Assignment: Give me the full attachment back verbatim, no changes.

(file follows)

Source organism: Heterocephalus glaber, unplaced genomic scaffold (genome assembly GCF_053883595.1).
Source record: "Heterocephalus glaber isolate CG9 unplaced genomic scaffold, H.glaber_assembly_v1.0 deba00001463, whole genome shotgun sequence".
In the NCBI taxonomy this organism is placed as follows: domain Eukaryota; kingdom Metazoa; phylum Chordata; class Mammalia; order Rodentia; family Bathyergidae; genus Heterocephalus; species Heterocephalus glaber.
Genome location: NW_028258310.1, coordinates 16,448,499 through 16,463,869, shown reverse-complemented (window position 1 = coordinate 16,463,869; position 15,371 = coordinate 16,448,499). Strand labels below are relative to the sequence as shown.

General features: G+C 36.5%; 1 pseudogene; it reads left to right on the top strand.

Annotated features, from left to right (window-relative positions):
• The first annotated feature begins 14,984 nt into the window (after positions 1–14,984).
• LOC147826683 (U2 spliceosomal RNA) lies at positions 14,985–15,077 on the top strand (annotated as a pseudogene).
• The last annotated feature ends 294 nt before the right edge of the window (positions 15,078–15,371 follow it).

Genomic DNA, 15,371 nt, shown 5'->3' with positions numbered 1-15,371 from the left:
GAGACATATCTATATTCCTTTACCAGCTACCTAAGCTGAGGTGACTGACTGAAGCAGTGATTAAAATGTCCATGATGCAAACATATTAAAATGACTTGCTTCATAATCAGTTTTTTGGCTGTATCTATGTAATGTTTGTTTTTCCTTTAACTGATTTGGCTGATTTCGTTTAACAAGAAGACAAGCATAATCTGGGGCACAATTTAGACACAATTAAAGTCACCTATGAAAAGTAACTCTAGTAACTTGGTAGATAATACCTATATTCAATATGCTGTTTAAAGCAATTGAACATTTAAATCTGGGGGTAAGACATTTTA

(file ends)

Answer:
Source organism: Heterocephalus glaber, unplaced genomic scaffold (genome assembly GCF_053883595.1).
Source record: "Heterocephalus glaber isolate CG9 unplaced genomic scaffold, H.glaber_assembly_v1.0 deba00001463, whole genome shotgun sequence".
In the NCBI taxonomy this organism is placed as follows: domain Eukaryota; kingdom Metazoa; phylum Chordata; class Mammalia; order Rodentia; family Bathyergidae; genus Heterocephalus; species Heterocephalus glaber.
Genome location: NW_028258310.1, coordinates 16,448,499 through 16,463,869, shown reverse-complemented (window position 1 = coordinate 16,463,869; position 15,371 = coordinate 16,448,499). Strand labels below are relative to the sequence as shown.

General features: G+C 36.5%; 1 pseudogene; it reads left to right on the top strand.

Annotated features, from left to right (window-relative positions):
• The first annotated feature begins 14,984 nt into the window (after positions 1–14,984).
• LOC147826683 (U2 spliceosomal RNA) lies at positions 14,985–15,077 on the top strand (annotated as a pseudogene).
• The last annotated feature ends 294 nt before the right edge of the window (positions 15,078–15,371 follow it).

Genomic DNA, 15,371 nt, shown 5'->3' with positions numbered 1-15,371 from the left:
GAGACATATCTATATTCCTTTACCAGCTACCTAAGCTGAGGTGACTGACTGAAGCAGTGATTAAAATGTCCATGATGCAAACATATTAAAATGACTTGCTTCATAATCAGTTTTTTGGCTGTATCTATGTAATGTTTGTTTTTCCTTTAACTGATTTGGCTGATTTCGTTTAACAAGAAGACAAGCATAATCTGGGGCACAATTTAGACACAATTAAAGTCACCTATGAAAAGTAACTCTAGTAACTTGGTAGATAATACCTATATTCAATATGCTGTTTAAAGCAATTGAACATTTAAATCTGGGGGTAAGACATTTTA